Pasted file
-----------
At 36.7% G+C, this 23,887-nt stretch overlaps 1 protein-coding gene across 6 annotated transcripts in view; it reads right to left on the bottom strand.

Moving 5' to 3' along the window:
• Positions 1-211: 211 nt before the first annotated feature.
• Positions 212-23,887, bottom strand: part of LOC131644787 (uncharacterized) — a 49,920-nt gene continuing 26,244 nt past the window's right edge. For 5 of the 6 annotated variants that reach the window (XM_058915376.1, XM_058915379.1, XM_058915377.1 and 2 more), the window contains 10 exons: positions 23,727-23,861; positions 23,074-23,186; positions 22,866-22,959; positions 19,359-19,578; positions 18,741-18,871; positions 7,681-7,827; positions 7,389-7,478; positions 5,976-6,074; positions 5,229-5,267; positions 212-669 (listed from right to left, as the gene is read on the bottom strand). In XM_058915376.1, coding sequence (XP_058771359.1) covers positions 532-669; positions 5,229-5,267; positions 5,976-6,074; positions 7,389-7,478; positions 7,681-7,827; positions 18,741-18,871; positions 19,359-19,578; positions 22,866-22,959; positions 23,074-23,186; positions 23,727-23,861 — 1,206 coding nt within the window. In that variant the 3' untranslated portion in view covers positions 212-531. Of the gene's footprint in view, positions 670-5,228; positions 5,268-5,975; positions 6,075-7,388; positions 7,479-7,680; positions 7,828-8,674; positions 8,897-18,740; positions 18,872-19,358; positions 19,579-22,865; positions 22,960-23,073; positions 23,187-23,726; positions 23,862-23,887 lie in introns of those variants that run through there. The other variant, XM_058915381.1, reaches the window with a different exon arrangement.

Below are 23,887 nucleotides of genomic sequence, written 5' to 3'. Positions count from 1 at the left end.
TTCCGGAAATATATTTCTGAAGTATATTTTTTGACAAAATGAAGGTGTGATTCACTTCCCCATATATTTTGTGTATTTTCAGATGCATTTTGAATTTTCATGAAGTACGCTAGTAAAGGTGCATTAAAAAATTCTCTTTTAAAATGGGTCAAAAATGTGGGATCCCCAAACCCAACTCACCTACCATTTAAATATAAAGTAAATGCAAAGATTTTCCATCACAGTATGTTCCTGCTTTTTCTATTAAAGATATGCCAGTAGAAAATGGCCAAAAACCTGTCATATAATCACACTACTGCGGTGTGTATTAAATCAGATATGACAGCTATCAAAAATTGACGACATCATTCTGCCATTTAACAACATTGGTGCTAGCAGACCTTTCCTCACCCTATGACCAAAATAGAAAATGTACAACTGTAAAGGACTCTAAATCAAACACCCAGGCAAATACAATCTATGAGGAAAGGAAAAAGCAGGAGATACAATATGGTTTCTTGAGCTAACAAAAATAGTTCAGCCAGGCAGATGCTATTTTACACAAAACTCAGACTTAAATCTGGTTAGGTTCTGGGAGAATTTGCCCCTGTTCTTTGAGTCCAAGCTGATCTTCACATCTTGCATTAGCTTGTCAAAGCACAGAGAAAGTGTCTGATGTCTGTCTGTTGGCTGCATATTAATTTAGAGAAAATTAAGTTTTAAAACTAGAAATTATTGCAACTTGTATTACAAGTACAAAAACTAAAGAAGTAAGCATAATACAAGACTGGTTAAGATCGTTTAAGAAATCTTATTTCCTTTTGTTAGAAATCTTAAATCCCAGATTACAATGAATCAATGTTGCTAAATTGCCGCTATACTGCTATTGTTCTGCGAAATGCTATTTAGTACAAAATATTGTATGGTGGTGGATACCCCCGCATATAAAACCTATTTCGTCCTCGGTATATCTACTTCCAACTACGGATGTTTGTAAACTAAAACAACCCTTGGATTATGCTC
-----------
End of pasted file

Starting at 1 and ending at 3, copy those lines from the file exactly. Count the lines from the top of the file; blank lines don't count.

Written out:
At 36.7% G+C, this 23,887-nt stretch overlaps 1 protein-coding gene across 6 annotated transcripts in view; it reads right to left on the bottom strand.

Moving 5' to 3' along the window:
• Positions 1-211: 211 nt before the first annotated feature.